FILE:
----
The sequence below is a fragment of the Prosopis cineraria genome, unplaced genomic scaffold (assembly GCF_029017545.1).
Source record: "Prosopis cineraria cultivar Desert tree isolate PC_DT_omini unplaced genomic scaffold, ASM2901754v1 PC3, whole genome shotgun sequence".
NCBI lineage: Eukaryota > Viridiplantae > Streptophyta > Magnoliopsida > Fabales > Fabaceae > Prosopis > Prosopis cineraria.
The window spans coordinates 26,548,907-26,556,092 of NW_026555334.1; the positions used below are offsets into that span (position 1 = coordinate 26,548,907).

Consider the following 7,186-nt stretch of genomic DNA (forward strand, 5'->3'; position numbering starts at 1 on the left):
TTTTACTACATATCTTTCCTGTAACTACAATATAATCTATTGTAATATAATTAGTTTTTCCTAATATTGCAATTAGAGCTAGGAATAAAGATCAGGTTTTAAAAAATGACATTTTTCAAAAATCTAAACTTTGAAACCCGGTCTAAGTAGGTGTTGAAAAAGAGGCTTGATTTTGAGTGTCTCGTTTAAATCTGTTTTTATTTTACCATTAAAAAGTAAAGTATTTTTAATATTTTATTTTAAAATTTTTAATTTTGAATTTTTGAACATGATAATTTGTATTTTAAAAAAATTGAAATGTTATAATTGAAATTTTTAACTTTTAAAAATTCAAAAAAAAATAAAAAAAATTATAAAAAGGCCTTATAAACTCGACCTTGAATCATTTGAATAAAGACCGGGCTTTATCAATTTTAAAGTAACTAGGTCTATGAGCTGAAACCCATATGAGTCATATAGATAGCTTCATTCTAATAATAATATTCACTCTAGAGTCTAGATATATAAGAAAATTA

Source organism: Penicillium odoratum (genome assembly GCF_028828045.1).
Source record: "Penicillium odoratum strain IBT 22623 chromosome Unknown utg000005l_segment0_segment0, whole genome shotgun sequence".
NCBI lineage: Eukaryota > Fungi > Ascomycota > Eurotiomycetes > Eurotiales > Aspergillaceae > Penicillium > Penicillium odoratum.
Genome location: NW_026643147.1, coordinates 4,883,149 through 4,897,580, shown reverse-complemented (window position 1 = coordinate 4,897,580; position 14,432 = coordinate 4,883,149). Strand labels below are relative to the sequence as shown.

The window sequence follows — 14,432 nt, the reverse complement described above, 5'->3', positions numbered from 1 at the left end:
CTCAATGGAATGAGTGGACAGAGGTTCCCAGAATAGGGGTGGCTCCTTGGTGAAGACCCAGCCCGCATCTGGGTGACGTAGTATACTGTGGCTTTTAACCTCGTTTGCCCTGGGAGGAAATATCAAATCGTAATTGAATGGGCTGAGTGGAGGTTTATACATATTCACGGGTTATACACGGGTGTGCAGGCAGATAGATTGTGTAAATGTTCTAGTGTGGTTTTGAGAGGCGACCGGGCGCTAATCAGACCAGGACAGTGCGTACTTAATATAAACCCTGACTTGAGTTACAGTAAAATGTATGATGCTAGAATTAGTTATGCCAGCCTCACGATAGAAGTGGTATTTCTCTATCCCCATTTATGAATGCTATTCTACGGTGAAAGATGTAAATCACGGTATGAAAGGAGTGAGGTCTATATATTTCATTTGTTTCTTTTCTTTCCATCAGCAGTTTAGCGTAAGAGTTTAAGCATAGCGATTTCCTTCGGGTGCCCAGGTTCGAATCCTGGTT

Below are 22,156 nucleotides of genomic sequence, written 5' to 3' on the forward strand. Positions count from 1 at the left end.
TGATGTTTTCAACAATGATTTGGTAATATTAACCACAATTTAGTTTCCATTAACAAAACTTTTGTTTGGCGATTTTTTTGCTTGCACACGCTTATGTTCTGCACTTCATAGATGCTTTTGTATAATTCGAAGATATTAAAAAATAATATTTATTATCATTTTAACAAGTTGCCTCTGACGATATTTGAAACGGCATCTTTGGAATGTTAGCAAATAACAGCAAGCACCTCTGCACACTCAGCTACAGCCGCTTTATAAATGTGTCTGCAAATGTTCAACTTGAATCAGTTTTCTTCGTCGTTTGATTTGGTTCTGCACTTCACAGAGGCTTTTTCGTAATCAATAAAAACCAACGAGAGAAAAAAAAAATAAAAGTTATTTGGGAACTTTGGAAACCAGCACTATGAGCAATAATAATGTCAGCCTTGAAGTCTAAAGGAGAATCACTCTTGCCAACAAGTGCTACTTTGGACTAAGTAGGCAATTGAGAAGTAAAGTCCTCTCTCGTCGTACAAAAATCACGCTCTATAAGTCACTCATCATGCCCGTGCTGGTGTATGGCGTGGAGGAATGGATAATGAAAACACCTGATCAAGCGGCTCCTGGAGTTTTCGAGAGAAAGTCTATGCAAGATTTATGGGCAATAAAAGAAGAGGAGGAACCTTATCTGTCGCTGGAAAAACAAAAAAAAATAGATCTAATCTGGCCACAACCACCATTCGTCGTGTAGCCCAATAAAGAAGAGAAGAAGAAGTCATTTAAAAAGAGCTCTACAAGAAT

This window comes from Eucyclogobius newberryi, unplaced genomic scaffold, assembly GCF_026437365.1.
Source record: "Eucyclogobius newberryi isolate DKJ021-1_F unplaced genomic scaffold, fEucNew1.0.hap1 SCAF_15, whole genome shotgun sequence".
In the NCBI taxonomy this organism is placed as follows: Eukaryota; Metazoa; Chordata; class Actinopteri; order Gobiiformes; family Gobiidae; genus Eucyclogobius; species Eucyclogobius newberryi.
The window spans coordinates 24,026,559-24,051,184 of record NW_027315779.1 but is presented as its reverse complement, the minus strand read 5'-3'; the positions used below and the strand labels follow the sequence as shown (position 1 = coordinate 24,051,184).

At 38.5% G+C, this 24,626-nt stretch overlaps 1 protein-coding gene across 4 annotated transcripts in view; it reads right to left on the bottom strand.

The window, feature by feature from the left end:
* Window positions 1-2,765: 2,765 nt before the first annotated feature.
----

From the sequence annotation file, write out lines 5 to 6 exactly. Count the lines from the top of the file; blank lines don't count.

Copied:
Consider the following 7,186-nt stretch of genomic DNA (forward strand, 5'->3'; position numbering starts at 1 on the left):
TTTTACTACATATCTTTCCTGTAACTACAATATAATCTATTGTAATATAATTAGTTTTTCCTAATATTGCAATTAGAGCTAGGAATAAAGATCAGGTTTTAAAAAATGACATTTTTCAAAAATCTAAACTTTGAAACCCGGTCTAAGTAGGTGTTGAAAAAGAGGCTTGATTTTGAGTGTCTCGTTTAAATCTGTTTTTATTTTACCATTAAAAAGTAAAGTATTTTTAATATTTTATTTTAAAATTTTTAATTTTGAATTTTTGAACATGATAATTTGTATTTTAAAAAAATTGAAATGTTATAATTGAAATTTTTAACTTTTAAAAATTCAAAAAAAAATAAAAAAAATTATAAAAAGGCCTTATAAACTCGACCTTGAATCATTTGAATAAAGACCGGGCTTTATCAATTTTAAAGTAACTAGGTCTATGAGCTGAAACCCATATGAGTCATATAGATAGCTTCATTCTAATAATAATATTCACTCTAGAGTCTAGATATATAAGAAAATTA